If you listed France’s great red wines in order of prestige, Châteauneuf du Pape would probably come in last. It is unquestionably a great wine, and it’s long been one of my favorites, but it just doesn’t get much respect. From the canny consumer’s point of view, that’s great: It keeps the prices from soaring into the stratosphere with Bordeaux and Burgundy and the two darlings of the south, Hermitage and Côte Rôtie. But from the point of view of justice, it’s irksome: Châteauneuf deserves better.
This little effusion was prompted by a lovely bottle of ’98 Vieux Télégraphe La Crau that Diane and I broke out a few nights ago to accompany a broiled butterflied leg of lamb and some fresh chanterelles. Yes, it’s that time of year: The summer-fruiting chanterelles are in, the temperature is high, and the cooking is simple. But simple cooking doesn’t mean you have to drink lesser wines; a grilled leg of lamb will partner happily with the best reds in whatever passes for your cellar. Ergo, the Vieux Télégraphe. As fine wines will, this one prompted not just that fit of indignation on its behalf but also a bit of nostalgia that led in turn to reminiscences of its kin and to memories of my long involvement with Châteauneuf du Pape.
Like almost everyone of my generation, I learned wine on French wine – and for too long a time, that meant Bordeaux and Burgundy almost exclusively. There was so much to know there, and so much to enjoy, that I was slow to move out to other parts of France and the world. At about the same time I was learning that there’s more to Italy than simple Chianti and Soave Bolla, I began to discover the south of France, and especially Châteauneuf du Pape, which in those dark days was one of the few wines from anywhere along the Rhône that found its way to the US.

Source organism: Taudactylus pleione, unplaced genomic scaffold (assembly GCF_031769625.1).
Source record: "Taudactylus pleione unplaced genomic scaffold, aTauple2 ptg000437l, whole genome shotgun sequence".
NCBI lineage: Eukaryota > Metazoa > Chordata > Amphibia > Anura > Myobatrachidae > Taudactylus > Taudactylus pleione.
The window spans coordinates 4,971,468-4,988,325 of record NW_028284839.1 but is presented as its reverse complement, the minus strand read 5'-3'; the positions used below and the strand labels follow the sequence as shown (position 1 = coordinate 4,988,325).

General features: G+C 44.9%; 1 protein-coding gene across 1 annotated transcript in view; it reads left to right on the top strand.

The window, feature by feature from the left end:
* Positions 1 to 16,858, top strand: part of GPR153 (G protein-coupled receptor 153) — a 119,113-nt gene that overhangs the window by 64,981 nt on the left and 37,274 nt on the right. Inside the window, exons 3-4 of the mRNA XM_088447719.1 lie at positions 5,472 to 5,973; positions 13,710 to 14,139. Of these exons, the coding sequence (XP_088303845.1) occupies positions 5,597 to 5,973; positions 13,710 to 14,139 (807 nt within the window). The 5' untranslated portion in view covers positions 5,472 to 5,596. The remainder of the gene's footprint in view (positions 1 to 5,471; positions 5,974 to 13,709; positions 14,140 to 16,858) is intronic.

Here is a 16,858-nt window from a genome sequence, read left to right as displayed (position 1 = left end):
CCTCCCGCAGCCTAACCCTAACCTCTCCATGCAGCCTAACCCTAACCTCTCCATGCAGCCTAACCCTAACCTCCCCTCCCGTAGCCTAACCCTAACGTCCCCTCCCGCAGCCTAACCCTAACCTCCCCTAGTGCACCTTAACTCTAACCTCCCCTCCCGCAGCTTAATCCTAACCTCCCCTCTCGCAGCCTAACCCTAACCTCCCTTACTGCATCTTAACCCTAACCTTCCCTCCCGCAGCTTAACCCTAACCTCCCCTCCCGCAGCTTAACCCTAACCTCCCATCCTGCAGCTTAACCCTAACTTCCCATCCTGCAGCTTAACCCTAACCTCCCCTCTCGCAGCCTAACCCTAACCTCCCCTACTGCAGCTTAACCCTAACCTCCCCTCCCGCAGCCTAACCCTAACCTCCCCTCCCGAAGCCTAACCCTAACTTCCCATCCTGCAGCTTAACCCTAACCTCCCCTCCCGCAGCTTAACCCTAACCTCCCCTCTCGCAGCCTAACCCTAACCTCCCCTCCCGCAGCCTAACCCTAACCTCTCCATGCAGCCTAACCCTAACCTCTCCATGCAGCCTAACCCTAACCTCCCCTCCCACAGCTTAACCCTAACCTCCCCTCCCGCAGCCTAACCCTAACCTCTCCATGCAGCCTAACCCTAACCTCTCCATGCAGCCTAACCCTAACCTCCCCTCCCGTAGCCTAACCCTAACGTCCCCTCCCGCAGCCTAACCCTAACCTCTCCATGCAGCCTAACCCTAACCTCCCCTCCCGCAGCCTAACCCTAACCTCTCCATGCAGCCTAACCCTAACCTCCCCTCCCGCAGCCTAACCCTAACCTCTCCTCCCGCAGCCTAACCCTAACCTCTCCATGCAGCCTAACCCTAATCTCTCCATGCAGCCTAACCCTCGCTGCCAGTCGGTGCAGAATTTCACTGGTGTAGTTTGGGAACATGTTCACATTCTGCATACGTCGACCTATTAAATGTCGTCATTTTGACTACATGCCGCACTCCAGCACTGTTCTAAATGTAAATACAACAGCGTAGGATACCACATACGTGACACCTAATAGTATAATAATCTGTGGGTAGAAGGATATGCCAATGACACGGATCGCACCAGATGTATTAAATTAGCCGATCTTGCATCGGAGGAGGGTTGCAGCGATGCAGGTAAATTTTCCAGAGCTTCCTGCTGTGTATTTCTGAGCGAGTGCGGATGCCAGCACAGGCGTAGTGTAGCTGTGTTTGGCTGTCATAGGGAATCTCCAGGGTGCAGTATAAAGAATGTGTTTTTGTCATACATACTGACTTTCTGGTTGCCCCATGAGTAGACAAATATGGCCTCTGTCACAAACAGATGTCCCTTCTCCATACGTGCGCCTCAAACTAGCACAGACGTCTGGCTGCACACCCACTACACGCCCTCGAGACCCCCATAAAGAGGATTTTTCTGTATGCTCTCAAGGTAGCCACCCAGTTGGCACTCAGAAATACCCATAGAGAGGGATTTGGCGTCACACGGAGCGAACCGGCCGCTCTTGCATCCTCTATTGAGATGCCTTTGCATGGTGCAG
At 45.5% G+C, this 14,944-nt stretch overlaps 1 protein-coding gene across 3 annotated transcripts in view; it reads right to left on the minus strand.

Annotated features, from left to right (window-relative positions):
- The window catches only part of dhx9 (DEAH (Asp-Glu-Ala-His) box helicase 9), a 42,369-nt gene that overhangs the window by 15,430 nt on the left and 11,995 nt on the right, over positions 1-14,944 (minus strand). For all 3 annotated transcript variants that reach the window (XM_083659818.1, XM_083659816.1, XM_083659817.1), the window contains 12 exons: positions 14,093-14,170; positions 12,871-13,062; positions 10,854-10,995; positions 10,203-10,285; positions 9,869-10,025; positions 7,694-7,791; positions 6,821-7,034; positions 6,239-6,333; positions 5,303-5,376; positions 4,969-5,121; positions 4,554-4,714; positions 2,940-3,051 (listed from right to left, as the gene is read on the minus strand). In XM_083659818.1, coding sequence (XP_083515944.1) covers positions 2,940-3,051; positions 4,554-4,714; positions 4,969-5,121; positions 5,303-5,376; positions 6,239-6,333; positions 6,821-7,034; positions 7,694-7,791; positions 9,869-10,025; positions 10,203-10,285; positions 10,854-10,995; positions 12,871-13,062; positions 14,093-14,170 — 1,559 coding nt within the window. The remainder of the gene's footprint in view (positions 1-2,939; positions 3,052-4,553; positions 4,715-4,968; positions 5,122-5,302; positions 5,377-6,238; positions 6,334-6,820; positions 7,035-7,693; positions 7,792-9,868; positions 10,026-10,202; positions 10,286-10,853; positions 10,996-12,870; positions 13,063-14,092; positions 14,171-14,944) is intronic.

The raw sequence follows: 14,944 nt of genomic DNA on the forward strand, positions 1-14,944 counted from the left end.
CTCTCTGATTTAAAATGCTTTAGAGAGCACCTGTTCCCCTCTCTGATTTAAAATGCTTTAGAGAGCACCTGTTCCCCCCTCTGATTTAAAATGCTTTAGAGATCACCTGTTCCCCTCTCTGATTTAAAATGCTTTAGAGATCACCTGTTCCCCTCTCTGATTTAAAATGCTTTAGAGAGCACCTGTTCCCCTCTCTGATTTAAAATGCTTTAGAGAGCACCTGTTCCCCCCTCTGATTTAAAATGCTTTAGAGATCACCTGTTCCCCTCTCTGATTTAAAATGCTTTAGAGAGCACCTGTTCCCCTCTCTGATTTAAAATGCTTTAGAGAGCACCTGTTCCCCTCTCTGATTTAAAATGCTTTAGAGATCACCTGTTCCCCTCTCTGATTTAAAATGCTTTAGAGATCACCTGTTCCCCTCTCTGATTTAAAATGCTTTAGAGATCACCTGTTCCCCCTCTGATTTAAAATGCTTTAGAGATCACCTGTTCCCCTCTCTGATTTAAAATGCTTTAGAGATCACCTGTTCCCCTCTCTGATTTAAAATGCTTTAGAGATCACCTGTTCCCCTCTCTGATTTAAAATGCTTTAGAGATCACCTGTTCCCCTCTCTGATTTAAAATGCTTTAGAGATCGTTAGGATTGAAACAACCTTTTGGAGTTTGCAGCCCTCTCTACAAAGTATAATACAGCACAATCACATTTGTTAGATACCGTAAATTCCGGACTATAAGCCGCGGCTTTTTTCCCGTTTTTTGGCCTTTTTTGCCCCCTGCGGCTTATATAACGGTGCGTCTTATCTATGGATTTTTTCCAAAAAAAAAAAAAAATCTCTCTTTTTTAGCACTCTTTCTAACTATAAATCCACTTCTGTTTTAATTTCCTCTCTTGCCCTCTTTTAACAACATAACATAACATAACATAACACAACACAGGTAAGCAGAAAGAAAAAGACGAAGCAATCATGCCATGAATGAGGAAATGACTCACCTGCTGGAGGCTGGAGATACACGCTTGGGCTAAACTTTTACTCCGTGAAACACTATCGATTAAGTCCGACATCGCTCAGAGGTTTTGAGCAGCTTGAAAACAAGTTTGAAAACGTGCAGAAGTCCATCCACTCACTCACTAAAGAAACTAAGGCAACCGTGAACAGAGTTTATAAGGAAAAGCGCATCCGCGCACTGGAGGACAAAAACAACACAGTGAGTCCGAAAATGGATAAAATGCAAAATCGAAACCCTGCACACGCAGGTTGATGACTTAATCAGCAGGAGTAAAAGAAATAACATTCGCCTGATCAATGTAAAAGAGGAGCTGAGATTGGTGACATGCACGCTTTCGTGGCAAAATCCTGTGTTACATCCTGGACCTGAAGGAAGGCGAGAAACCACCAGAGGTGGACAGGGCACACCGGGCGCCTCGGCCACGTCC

It was probably a Château Fortia that started my love affair with Châteauneuf. Memory tells me that Fortia was one of the most readily available Châteauneufs then, and one of the most important estates in France because of its proprietor’s major role in the creation of the whole French wine appellation system.
Baron Le Roy Boiseaumairié, a Norman and a WWI fighter pilot who married into the Rhône estate, led the local fight against fraudulent wine (some things are always with us) and formed a consortium that formulated the basic rules for what goes into Châteauneuf and how it’s vinified. Later, he led the national commission that established similar regulations for France’s other wine zones. And all the while, he continued to make excellent wine at Château Fortia.
Forty or more years ago, that wine tasted of summer to me – sunbaked, in a totally attractive, travel-poster way: dark and vinous, with a hint of raisins and a deep plums-turning-into-prunes flavor that seemed to demand strong meats and stinky cheeses – which, I quickly found out, Châteauneuf responded to as to long-lost friends. How could you not like this wine? Everything about it was redolent of where it came from. Just smelling it conjured up images of tanned, gnarled farmers under a brilliant clear sky tending equally gnarled vines on rocky, arid fields. So strong was the impression that I resolved to go as soon as possible and see for myself.